On December 15, 2011, Christopher Hitchens died of complications from cancer.
I had recently finished “The Water Thief” and had recently started studying atheism formally. I’d finished reading Dawkens and had only a peripheral understanding of who Hitch was.
Over the years it was Hitchens’ work that had the most influence on me. I do not have his style, and councle many against his level of combativeness–it’s not always conducive to getting people to listen. But we need many voices, and his was an important one. He was, too, amongst the smartest and most influential critical thinkers of his time.
He was, admitedly post mortem, my mentor, and the man who most influenced my work. I wouldn’t have done this if it wern’t for him.
I feel his loss terribly, and lament that I’ll never meet him.
I owe him everything I have when it comes to the work I do here.
More than a few people have noticed that on a number of images, our logo–the pheonix, has a clipped wing. The wing is clipped on every Hitchens Meme or quote. I clip it myself–there’s no stock image, and I cut it every time. I do this as a reminder of the loss, and out of respect.
There are theists who would, at this moment, point out that this is much like a religious ceremony, and that I “worship” Mr. Hitchens.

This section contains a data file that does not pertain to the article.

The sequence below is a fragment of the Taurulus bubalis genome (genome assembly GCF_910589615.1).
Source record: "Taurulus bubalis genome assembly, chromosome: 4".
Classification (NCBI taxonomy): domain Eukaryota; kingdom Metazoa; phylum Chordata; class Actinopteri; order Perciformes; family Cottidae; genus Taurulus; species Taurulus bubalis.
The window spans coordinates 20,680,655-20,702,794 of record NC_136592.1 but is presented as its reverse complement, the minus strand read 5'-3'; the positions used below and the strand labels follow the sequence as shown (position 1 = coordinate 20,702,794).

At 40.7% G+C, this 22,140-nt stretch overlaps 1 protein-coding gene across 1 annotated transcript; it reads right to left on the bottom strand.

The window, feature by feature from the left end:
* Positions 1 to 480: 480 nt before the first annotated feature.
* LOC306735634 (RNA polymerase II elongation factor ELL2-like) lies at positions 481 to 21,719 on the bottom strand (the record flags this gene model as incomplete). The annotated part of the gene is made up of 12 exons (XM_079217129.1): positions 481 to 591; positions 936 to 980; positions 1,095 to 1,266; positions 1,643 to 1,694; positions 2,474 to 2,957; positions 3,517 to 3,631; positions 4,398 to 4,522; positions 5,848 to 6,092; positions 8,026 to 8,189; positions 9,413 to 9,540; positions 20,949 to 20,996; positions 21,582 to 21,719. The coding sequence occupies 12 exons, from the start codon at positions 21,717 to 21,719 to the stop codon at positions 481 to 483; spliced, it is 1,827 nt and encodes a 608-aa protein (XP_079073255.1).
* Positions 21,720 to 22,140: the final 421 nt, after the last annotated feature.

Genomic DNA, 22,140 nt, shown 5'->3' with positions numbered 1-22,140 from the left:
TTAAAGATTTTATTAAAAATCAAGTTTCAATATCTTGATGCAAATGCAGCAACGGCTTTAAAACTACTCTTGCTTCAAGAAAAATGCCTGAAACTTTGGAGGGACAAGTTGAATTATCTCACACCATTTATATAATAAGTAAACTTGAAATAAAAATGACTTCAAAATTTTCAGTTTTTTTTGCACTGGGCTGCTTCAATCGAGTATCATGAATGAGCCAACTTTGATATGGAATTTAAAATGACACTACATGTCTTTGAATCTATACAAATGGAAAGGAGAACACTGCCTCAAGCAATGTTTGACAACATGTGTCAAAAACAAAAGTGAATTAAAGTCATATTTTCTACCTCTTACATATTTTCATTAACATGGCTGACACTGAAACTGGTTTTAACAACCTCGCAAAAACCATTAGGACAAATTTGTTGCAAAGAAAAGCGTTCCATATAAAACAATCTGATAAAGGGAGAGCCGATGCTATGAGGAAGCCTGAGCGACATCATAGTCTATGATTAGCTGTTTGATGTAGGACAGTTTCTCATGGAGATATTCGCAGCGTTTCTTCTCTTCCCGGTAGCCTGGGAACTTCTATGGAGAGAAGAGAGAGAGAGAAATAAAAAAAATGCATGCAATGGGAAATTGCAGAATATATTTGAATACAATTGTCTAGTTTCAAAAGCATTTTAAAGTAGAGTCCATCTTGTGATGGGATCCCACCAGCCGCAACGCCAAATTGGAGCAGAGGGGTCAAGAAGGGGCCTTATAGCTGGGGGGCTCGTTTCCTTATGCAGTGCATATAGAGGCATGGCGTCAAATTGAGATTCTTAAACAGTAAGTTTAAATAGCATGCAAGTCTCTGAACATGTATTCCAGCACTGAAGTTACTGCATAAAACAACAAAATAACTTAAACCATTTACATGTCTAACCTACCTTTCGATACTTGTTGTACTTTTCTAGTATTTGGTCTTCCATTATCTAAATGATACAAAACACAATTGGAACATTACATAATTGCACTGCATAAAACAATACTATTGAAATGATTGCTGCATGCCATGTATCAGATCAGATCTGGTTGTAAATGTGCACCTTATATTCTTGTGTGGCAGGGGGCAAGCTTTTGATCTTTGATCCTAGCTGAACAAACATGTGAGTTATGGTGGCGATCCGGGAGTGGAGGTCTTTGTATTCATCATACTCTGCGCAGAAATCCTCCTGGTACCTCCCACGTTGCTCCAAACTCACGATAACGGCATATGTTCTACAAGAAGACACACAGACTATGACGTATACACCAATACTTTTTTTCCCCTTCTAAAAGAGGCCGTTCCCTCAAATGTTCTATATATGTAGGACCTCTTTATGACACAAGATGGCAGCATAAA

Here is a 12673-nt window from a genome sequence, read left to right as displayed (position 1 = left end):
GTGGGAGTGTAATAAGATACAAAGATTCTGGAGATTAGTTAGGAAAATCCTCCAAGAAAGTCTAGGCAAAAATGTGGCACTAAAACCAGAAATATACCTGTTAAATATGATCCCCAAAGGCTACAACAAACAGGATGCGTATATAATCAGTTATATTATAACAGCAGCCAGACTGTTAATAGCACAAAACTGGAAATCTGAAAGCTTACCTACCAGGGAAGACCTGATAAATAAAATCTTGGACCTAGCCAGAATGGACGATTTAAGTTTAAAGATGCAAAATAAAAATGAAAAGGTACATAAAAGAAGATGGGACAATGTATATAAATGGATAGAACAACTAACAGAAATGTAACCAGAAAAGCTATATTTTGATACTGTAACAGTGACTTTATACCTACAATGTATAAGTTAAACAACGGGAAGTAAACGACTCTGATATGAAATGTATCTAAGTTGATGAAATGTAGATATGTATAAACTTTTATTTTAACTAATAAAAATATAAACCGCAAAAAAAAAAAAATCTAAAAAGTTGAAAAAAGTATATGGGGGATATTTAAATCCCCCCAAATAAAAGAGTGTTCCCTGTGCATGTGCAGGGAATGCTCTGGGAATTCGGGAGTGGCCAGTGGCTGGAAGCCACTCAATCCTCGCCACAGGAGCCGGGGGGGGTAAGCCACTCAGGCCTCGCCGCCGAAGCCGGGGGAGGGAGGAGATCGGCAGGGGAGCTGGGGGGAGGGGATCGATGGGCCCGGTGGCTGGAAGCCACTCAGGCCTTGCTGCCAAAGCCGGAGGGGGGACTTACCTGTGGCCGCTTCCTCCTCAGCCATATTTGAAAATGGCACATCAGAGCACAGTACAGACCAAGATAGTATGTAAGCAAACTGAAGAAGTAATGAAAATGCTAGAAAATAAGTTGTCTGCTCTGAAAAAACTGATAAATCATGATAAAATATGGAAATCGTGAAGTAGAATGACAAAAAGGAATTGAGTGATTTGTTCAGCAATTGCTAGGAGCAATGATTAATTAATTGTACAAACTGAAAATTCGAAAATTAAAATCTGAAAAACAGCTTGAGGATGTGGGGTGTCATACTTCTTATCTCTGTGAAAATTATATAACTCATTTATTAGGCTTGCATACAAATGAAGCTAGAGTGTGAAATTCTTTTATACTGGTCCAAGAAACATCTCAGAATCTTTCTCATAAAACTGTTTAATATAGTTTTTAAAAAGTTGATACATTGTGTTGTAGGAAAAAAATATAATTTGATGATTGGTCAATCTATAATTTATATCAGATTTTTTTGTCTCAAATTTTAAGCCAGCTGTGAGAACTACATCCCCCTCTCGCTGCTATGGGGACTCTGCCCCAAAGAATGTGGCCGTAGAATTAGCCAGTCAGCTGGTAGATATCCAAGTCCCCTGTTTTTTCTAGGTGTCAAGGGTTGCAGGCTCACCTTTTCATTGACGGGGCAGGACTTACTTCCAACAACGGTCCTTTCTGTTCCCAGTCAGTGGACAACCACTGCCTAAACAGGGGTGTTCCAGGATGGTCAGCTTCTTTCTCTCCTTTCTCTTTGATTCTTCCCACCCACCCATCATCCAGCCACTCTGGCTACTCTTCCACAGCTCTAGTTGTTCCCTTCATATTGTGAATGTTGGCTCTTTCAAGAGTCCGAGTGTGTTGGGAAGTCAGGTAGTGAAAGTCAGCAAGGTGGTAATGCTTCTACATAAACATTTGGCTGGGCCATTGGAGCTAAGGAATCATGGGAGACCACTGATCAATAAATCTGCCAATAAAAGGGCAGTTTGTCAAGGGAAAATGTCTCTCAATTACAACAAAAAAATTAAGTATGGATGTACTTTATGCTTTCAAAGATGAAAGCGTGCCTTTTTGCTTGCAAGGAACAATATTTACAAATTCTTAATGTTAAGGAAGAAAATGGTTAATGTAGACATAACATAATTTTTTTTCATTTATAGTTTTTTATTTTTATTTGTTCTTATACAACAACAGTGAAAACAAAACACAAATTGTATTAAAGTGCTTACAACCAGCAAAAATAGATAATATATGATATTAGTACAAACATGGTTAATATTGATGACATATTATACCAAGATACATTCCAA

It is a ceremony, that is true enough, a ritual of sorts. We all have rituals, rights of passage. It’s not faith based… perhaps irrational, but in the context of religion, it would be strictly deistic. I impose it on no-one, and do it because it helps me cope with the loss.
As to worship–that’s a convenient casting of how I and others feel about Hitchens. I was quite vocal in my disagreements with him (especially over the Iraq war, on which he was dead wrong, his bullying which sometimes went over the top, his condescending nature, and his conception of heaven–which I thought lacked imagination). I wouldn’t call that worship–simply admiration. We all have mentors, and indeed hitchens stands second on the list of people I admire, just below Martian Luther King Jr.
But he was a force of nature, and had a singular insight into the machinations of politics and society. Now, in the era of Trump and alternative facts, I miss him.